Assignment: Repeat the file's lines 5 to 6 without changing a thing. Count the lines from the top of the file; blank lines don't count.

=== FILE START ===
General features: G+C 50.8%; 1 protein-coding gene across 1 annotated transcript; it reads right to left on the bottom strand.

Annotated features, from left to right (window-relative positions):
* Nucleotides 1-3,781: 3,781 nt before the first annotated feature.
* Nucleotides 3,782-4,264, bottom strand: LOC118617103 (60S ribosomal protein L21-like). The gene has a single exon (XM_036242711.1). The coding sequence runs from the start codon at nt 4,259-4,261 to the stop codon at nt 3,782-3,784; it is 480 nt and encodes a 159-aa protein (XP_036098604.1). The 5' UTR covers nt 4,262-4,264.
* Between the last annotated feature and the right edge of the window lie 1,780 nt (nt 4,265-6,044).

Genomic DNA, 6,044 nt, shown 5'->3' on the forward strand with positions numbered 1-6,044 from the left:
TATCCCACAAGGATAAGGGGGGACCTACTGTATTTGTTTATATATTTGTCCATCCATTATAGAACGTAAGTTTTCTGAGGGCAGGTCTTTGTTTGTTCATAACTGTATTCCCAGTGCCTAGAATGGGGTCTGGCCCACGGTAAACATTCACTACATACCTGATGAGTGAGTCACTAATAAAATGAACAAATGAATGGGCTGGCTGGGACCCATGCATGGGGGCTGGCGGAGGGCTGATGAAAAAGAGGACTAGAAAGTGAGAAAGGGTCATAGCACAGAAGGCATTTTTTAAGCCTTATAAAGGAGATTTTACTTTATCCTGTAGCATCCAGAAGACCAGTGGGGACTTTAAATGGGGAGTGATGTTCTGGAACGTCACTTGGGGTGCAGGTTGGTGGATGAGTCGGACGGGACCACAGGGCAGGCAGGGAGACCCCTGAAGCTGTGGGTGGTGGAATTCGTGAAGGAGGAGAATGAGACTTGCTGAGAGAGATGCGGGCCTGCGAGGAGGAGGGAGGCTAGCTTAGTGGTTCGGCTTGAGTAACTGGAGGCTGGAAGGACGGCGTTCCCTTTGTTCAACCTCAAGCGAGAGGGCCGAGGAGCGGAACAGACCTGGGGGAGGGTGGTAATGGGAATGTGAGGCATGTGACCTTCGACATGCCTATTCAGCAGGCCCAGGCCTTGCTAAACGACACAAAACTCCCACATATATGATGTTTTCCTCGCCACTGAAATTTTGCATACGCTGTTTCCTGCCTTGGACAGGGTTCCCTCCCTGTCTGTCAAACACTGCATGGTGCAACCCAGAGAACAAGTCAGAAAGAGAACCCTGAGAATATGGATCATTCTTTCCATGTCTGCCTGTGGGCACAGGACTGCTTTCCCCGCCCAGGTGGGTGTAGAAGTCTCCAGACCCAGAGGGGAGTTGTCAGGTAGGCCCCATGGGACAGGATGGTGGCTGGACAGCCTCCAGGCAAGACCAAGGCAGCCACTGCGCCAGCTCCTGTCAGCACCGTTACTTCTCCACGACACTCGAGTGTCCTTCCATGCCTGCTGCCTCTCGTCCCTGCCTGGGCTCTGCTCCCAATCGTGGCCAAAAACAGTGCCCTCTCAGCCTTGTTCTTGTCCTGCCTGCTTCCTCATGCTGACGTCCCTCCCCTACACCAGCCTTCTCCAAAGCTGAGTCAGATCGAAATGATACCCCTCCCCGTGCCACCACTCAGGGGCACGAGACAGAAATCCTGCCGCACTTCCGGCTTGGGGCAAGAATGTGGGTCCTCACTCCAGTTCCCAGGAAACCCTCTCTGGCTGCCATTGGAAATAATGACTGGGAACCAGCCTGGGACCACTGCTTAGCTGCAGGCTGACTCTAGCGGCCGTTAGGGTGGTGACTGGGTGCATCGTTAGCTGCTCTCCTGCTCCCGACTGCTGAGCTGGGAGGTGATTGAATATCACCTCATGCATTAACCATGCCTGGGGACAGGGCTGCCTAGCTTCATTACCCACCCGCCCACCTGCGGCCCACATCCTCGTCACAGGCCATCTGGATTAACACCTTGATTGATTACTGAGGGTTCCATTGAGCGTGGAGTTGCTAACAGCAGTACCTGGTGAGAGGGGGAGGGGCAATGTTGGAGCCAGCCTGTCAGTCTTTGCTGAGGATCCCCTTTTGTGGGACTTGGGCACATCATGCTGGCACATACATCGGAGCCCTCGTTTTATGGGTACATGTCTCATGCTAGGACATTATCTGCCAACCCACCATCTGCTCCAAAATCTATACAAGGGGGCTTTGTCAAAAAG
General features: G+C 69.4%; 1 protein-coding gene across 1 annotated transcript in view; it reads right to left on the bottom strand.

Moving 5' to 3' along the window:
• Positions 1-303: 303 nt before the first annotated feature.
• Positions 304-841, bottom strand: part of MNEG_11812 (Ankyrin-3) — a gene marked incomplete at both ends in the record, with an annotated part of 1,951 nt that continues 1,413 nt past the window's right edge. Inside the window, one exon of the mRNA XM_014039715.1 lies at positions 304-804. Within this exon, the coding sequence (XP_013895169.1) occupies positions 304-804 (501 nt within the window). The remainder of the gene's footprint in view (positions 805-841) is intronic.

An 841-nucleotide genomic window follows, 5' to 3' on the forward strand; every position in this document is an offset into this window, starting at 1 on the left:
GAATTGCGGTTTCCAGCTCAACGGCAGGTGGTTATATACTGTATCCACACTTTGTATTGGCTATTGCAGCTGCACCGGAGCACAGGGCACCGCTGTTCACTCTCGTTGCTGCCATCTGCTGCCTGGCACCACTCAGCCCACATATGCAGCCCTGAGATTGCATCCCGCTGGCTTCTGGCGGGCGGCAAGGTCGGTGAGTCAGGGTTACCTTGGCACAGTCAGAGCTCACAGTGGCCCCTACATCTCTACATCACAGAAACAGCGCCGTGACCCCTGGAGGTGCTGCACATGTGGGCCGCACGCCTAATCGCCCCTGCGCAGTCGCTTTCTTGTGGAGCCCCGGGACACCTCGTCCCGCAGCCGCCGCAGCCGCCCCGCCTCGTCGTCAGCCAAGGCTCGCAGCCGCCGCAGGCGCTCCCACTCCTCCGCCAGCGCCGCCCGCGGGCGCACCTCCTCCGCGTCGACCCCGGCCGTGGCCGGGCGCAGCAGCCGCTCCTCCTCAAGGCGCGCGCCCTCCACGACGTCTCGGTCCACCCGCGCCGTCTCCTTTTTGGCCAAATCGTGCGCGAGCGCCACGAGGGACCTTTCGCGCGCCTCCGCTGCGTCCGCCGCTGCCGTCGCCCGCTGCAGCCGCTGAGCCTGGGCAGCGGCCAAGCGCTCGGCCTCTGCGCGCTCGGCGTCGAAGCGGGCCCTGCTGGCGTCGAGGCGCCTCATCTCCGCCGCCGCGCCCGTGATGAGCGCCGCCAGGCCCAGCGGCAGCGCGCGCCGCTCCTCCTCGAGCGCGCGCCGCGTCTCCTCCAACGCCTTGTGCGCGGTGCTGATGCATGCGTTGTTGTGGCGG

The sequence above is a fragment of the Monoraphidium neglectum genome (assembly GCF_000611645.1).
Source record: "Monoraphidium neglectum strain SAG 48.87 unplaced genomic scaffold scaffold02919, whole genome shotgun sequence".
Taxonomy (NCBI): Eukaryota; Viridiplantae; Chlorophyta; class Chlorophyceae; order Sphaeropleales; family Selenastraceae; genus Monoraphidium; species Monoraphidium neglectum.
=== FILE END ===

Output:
* Between the last annotated feature and the right edge of the window lie 1,780 nt (nt 4,265-6,044).

Genomic DNA, 6,044 nt, shown 5'->3' on the forward strand with positions numbered 1-6,044 from the left: